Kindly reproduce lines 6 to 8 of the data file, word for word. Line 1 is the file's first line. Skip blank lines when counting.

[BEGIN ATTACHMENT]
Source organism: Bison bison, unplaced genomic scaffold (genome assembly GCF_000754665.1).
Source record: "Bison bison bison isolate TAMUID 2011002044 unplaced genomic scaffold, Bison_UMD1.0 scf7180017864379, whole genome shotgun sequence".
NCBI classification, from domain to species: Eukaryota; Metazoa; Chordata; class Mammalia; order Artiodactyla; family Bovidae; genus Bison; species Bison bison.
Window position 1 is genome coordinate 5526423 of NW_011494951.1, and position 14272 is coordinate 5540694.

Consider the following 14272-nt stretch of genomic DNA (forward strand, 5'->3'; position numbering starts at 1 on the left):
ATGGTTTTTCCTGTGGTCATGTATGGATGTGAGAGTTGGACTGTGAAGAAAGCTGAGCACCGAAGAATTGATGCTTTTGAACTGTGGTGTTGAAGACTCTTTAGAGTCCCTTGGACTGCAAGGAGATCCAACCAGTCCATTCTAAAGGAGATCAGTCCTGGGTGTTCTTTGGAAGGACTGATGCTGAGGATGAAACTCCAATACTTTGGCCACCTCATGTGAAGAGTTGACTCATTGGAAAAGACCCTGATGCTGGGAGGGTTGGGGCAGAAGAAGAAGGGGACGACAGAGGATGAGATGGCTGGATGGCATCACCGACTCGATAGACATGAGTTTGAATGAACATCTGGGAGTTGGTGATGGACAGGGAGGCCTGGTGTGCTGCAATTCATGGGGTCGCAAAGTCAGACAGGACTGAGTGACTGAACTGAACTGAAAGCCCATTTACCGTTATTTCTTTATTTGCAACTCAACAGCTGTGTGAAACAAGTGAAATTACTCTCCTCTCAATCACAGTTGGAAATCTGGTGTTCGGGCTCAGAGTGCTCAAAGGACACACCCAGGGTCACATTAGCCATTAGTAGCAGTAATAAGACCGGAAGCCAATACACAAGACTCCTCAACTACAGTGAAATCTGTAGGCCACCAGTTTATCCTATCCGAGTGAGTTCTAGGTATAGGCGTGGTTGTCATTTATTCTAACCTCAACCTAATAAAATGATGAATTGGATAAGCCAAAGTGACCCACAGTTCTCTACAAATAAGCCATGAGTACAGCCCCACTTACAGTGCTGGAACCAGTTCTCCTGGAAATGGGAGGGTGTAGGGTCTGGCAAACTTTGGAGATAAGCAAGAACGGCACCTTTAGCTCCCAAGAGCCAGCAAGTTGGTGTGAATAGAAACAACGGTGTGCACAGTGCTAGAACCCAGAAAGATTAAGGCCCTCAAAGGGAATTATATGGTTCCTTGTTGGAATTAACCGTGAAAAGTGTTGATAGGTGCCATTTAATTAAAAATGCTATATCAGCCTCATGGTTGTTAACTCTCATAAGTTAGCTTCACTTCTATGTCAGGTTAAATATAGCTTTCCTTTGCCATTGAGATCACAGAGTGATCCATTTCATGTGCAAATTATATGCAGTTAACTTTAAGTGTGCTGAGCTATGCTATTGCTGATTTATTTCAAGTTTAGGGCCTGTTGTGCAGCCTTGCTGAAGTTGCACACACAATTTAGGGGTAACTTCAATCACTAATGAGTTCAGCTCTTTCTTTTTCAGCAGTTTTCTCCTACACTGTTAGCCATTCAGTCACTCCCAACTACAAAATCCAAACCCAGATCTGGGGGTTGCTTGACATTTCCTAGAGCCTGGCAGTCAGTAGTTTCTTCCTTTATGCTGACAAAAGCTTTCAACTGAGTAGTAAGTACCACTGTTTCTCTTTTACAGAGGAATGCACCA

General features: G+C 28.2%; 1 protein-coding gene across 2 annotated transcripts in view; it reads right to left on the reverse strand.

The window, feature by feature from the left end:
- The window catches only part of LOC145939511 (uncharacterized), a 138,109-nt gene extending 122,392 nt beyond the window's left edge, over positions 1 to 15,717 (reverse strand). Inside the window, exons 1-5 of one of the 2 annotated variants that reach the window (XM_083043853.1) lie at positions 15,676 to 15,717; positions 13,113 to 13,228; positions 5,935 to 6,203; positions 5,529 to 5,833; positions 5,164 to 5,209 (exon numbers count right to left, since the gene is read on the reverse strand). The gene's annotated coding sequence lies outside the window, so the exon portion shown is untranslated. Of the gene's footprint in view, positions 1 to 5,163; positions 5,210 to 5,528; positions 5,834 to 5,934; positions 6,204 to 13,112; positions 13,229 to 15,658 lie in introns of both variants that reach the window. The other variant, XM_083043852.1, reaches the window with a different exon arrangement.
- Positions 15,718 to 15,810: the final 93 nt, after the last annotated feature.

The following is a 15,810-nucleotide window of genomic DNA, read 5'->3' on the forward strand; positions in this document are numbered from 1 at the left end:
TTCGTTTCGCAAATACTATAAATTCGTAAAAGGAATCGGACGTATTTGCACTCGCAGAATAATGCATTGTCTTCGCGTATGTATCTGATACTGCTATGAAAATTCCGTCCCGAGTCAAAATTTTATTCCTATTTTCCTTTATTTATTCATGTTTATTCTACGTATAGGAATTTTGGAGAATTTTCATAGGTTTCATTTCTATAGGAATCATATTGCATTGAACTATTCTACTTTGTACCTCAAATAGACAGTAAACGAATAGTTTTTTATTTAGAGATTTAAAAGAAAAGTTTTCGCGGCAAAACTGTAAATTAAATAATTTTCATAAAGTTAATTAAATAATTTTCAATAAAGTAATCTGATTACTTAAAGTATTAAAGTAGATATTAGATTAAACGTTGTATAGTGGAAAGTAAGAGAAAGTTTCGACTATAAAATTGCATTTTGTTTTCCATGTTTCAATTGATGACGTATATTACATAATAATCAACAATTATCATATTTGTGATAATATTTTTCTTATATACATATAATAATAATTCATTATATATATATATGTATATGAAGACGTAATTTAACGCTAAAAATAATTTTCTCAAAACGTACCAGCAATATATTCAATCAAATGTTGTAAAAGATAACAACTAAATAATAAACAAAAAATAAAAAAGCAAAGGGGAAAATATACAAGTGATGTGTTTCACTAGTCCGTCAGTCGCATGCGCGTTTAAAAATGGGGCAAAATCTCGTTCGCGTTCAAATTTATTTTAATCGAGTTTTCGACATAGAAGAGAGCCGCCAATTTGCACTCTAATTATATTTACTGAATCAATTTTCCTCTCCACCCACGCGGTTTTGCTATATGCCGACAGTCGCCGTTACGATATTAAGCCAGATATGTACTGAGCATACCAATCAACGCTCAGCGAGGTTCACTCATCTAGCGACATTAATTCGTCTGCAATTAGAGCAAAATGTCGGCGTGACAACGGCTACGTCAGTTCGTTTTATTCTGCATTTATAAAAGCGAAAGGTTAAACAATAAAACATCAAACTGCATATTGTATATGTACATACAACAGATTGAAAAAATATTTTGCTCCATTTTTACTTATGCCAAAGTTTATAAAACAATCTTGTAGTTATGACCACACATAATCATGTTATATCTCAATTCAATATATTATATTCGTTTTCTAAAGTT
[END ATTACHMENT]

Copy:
ATGGTTTTTCCTGTGGTCATGTATGGATGTGAGAGTTGGACTGTGAAGAAAGCTGAGCACCGAAGAATTGATGCTTTTGAACTGTGGTGTTGAAGACTCTTTAGAGTCCCTTGGACTGCAAGGAGATCCAACCAGTCCATTCTAAAGGAGATCAGTCCTGGGTGTTCTTTGGAAGGACTGATGCTGAGGATGAAACTCCAATACTTTGGCCACCTCATGTGAAGAGTTGACTCATTGGAAAAGACCCTGATGCTGGGAGGGTTGGGGCAGAAGAAGAAGGGGACGACAGAGGATGAGATGGCTGGATGGCATCACCGACTCGATAGACATGAGTTTGAATGAACATCTGGGAGTTGGTGATGGACAGGGAGGCCTGGTGTGCTGCAATTCATGGGGTCGCAAAGTCAGACAGGACTGAGTGACTGAACTGAACTGAAAGCCCATTTACCGTTATTTCTTTATTTGCAACTCAACAGCTGTGTGAAACAAGTGAAATTACTCTCCTCTCAATCACAGTTGGAAATCTGGTGTTCGGGCTCAGAGTGCTCAAAGGACACACCCAGGGTCACATTAGCCATTAGTAGCAGTAATAAGACCGGAAGCCAATACACAAGACTCCTCAACTACAGTGAAATCTGTAGGCCACCAGTTTATCCTATCCGAGTGAGTTCTAGGTATAGGCGTGGTTGTCATTTATTCTAACCTCAACCTAATAAAATGATGAATTGGATAAGCCAAAGTGACCCACAGTTCTCTACAAATAAGCCATGAGTACAGCCCCACTTACAGTGCTGGAACCAGTTCTCCTGGAAATGGGAGGGTGTAGGGTCTGGCAAACTTTGGAGATAAGCAAGAACGGCACCTTTAGCTCCCAAGAGCCAGCAAGTTGGTGTGAATAGAAACAACGGTGTGCACAGTGCTAGAACCCAGAAAGATTAAGGCCCTCAAAGGGAATTATATGGTTCCTTGTTGGAATTAACCGTGAAAAGTGTTGATAGGTGCCATTTAATTAAAAATGCTATATCAGCCTCATGGTTGTTAACTCTCATAAGTTAGCTTCACTTCTATGTCAGGTTAAATATAGCTTTCCTTTGCCATTGAGATCACAGAGTGATCCATTTCATGTGCAAATTATATGCAGTTAACTTTAAGTGTGCTGAGCTATGCTATTGCTGATTTATTTCAAGTTTAGGGCCTGTTGTGCAGCCTTGCTGAAGTTGCACACACAATTTAGGGGTAACTTCAATCACTAATGAGTTCAGCTCTTTCTTTTTCAGCAGTTTTCTCCTACACTGTTAGCCATTCAGTCACTCCCAACTACAAAATCCAAACCCAGATCTGGGGGTTGCTTGACATTTCCTAGAGCCTGGCAGTCAGTAGTTTCTTCCTTTATGCTGACAAAAGCTTTCAACTGAGTAGTAAGTACCACTGTTTCTCTTTTACAGAGGAATGCACCA

General features: G+C 28.2%; 1 protein-coding gene across 2 annotated transcripts in view; it reads right to left on the reverse strand.

The window, feature by feature from the left end: